For investors and pharma, it offers the chance to peruse the science and meet biotechs working on a variety of different product types within an emerging space.
For biotechs, it offers the chance to learn how others are meeting field-wide challenges like regulation and delivery and hear about the work being done beyond their immediate space.
On Biotech Engineering and AI: a Conversation with TeselaGen's CEO, Eduardo Abeliuk
Navigating the dynamic intersection of biology and data science, Dr. Eduardo Abeliuk, the CEO of TeselaGen Biotechnology, invites us on a journey through his career and his company's role in the biotechnology industry. Abeliuk's roots in computational biology research at Stanford University and his rich background as a founder, advisor, board member, and investor have collectively sculpted the robust ethos of TeselaGen.
Amid an era of growth, Abeliuk discusses the profound influences of artificial intelligence and machine learning on biotechnology and outlines a future of intercompany collaboration, fueled by TeselaGen’s innovative software platform. He highlights the merger of biology and data science as a game-changing development, which TeselaGen aims to pioneer by transforming bioengineering with AI-driven tools. The democratization of advanced studies, he believes, will diversify the research landscape and usher in a new wave of biotech innovation.
Abeliuk reflects on the transformative potential of TeselaGen's recent partnership with NinthBio and its implications for drug discovery, sustainable agriculture, and industrial biotechnology. This interview provides a rare glimpse into the intricacies steering TeselaGen towards an exciting biotech horizon:
Andrii: Eduardo, can you share your journey leading up to becoming the CEO of TeselaGen Biotechnology, and how your experiences have shaped the company's current direction? I began my journey in biotechnology right out of graduate school, fascinated by the potential that this technology had to revolutionize our lives.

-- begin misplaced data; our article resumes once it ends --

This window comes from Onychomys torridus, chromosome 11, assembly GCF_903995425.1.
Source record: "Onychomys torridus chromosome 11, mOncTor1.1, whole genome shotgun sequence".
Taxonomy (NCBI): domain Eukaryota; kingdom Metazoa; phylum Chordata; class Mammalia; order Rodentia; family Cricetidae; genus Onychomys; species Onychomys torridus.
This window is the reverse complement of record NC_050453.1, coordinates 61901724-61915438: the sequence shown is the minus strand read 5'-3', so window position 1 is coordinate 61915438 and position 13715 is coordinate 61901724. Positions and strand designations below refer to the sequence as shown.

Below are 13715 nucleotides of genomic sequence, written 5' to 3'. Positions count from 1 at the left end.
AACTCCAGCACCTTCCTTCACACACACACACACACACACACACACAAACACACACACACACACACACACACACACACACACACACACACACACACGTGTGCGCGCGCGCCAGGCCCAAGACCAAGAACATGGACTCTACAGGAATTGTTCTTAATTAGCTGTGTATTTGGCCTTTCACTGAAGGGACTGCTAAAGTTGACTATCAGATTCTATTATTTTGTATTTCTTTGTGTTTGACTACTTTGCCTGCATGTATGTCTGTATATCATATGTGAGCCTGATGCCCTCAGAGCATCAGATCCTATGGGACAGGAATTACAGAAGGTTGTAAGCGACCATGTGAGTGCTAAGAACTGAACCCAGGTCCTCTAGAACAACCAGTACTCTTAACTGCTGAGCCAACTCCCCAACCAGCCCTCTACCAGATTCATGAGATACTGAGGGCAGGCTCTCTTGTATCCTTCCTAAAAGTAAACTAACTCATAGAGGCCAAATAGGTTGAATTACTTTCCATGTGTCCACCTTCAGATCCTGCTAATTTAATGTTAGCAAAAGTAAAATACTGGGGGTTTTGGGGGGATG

Eduardo: Prior to TeselaGen, I did research at Stanford University, where I was a member at the Information Systems Lab (ISL) and at the Beckman Center for Molecular and Genetic Medicine, where I worked on computational biology. I spent many years myself designing biological experiments and building DNA. While planning the experiments, I found myself wasting significant time performing tasks that I felt could be automated with good software. That was a strong motivation to start TeselaGen and to develop an enterprise-grade software that could speed-up R&D in Biotechnology. In addition, over the course of my career, I've been fortunate to be involved with various companies in several capacities – from founding two other successful companies prior to TeselaGen, to serving in advisory roles, sitting on boards, and even participating as an angel investor in a few ones. Each of these experiences provided me with a unique perspective and set of skills that I've carried into TeselaGen. As a founder, I learned the ins and outs of building a company from the ground up. This experience taught me about the importance of a strong vision, the need for resilience in the face of adversity, and the crucial role of a dedicated, talented team. It also gave me first-hand experience in the excitement and challenges of bringing innovative ideas to market. In my advisory roles and as a board member, I gained broader industry perspectives and developed a deep understanding of strategic decision-making. These roles also taught me the importance of good corporate governance, effective communication, and stakeholder management. My experience as an angel investor helped me understand the business from a financial perspective. I learned to assess the viability and potential of startups, to understand market trends and investment risks. This experience has given me valuable insight into what drives growth, the importance of financial management in ensuring the long-term sustainability of a company, and to build relationships with other investors. Bringing all these experiences to TeselaGen, I believe I bring a multi-faceted understanding of how to foster innovation, build and motivate a team, make strategic decisions, and maintain financial health. Above all, these experiences have instilled in me a deep appreciation for the transformative potential of biotechnology combined with computational biology and I am committed to leading TeselaGen in harnessing this potential to its fullest.